He said he stayed in contact with former lovers, except when they had become “so boring” that he didn’t want to spend time with them. On a recent visit to San Francisco he was dismayed that the bohemian lifestyle of the city’s large gay community had seemingly vanished. “It’s a very boring city now. Where are the Harvey Milks,” he asked, in reference to the gay rights campaigner who was shot and murdered after becoming the first openly gay man to be elected to public office in California.
In a candid moment, Hockney disclosed that despite a string of lovers, the love of his life was “maybe” Gregory Evans, his 62-year-old manager. Hockney and Evans had been lovers for about a decade through the 1970s but have worked together for 40 years.
In the interview with a national newspaper, Hockney also spoke of the death of Dominic Elliott, one of his assistants, who died at the artist’s house in Bridlington in Yorkshire in 2013, after taking a cocktail of drugs and alcohol and then drinking a household drain cleaner.
Hockney said he was now a “little bit” reluctant to return to Bridlington. He presently lives in Los Angeles and admitted he “nearly gave up” painting following the death. He said he downed paintbrushes for four months after Mr Elliott’s death but resumed paining again in July 2013.
By Robert Mendick, Chief Reporter
In post-WW II Finland, homosexuals were officially classified as mentally ill, weak and feminine. They were beaten by police, thrown in jail like criminals and often sent to asylums for “treatment”. In the middle of it all, one man was quietly fantasizing about a different world through the tip of an artist’s pen. Tom of Finland began secretly creating a completely new variety of homoerotic art for gay men. Proud, healthy and über-masculine. His work was sexually liberated. Totally shameless. Gleefully and aggressively trouncing the norm.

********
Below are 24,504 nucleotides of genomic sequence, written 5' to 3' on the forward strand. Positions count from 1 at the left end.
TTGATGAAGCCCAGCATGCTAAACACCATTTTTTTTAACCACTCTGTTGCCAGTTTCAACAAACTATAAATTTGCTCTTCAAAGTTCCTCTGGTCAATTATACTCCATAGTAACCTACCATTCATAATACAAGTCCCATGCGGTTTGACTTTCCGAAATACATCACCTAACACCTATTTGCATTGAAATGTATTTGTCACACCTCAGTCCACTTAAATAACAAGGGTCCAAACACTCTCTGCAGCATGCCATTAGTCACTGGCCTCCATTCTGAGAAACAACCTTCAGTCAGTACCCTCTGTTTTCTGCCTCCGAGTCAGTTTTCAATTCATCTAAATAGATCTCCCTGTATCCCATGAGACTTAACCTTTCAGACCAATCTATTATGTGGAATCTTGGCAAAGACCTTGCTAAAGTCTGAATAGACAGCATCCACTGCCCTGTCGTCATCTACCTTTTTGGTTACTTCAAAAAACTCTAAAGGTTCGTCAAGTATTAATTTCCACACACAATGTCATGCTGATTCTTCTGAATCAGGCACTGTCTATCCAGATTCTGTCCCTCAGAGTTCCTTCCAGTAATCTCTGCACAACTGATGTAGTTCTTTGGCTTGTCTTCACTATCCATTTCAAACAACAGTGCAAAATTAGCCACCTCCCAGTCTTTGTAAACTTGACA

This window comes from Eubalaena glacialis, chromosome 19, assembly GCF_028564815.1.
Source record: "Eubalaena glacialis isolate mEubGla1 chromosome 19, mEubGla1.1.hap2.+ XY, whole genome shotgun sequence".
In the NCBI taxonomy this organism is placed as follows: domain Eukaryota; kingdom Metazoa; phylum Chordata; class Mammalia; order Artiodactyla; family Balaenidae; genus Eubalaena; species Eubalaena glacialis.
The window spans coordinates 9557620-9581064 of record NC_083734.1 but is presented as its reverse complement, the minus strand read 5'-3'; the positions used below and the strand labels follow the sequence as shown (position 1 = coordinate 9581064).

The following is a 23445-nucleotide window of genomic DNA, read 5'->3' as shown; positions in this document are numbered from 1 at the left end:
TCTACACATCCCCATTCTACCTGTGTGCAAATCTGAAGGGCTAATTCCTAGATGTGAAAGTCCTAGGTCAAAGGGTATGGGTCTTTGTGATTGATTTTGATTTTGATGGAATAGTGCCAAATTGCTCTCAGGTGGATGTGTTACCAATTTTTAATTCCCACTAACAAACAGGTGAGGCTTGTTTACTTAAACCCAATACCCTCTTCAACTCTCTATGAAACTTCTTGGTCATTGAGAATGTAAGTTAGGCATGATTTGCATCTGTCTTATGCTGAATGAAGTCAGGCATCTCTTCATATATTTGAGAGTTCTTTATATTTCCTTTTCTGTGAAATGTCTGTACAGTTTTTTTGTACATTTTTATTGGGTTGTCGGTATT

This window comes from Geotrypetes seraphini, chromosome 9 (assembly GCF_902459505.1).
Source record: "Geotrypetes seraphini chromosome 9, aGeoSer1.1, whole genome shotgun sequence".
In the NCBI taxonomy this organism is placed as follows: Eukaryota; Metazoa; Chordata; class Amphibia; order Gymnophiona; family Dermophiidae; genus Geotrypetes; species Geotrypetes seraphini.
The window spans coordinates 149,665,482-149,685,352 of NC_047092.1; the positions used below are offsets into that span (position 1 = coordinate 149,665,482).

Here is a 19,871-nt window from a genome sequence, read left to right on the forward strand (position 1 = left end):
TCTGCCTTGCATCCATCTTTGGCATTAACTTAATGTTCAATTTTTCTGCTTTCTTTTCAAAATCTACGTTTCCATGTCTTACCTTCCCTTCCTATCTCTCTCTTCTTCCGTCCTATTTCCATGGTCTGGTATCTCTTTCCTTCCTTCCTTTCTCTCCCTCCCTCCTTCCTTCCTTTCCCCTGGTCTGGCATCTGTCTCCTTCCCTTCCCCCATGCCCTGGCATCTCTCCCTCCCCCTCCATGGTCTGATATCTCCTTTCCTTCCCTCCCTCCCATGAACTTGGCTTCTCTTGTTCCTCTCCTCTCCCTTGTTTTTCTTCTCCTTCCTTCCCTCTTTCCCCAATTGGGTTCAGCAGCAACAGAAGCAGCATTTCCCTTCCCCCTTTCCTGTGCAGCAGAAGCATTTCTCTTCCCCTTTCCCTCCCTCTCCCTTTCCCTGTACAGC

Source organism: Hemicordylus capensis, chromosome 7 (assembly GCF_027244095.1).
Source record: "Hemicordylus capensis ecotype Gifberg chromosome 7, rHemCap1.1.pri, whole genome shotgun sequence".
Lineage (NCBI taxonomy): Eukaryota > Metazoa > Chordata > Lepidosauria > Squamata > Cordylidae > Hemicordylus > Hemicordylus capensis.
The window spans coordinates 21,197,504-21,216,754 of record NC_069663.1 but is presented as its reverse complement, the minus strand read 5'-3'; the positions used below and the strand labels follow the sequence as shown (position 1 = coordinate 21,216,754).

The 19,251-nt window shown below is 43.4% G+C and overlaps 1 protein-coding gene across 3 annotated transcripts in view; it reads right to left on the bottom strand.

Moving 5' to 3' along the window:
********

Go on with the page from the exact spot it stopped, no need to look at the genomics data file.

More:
His art fanned the flames of a revolution, emboldening a new generation of homosexuals to stand up and celebrate what they were:
It’s been a long time coming, but the artist Tom of Finland — master of the bulge — is finally getting his first major survey. At Artists Space in NYC, the exhibition will include more than 140 drawings, rarely-seen watercolors from the 1940s, over 600 collages, and his early childhood drawings. Tom of Finland: The Pleasure of Play is the first exhibition to analyze the historic role that his art has played in addressing and transgressing stereotypes of gender, sexuality, race, and class.
It may look playful — if graphic — now, but his work hasn’t always been seen as such. Back when simply being gay was criminal, Tom of Finland (aka Touko Laaksonen) was exploring the outer, and inner, reaches of male-on-male art. As Billy Miller, editor of the hardcore gay-erotica magazine Straight to Hell, told us upon the opening of Bob Mizer and Tom of Finland at MOCA last year, “In the 1950s, naked male bodies with only an outline of a cock seen through a posing strap were just as explicit [as gay porn]…probably more so.”
Tom of Finland: The Pleasure of Play, June 14 – August 23, 2015, Artists Space, 38 Greene Street, NYC
Durk Dehner is Tom’s archivist and provided the original art for these volumes. He was born in Alberta, Canada, where he studied art before moving to the United States in the mid-seventies. He modeled for photographers Bruce Weber and Ken Haak, and began working with Tom of Finland in 1978 as his public relations liaison. Dehner was instrumental in bringing Tom out of the underground and focusing public attention on his work. The two co-founded the Tom of Finland Foundation in 1984 as an archive for Tom’s work and life history. He continues as head of the Foundation, headquartered in Los Angeles, California, and has expanded it to provide a refuge for all forms of erotic art.
— from the Taschen Website Tom of Finland — The Comic Book Collection, May 2005
Durk Dehner grew up in Alberta, Canada, and attended fine arts programs at The Allied Arts Center in Calgary, Alberta, the University of Alberta, Edmonton, and The Vancouver School of Fine Arts. Dehner co-founded the Tom of Finland Foundation with Tom himself in 1984 to establish an archive for Tom’s life history and work. Dehner has been at the helm of the Foundation developing it into what it is today while working in publishing, film direction, editing and production, public relations and marketing, photography, art collecting, writing, event production, and public speaking. He is a true renaissance man living in the twenty-first century.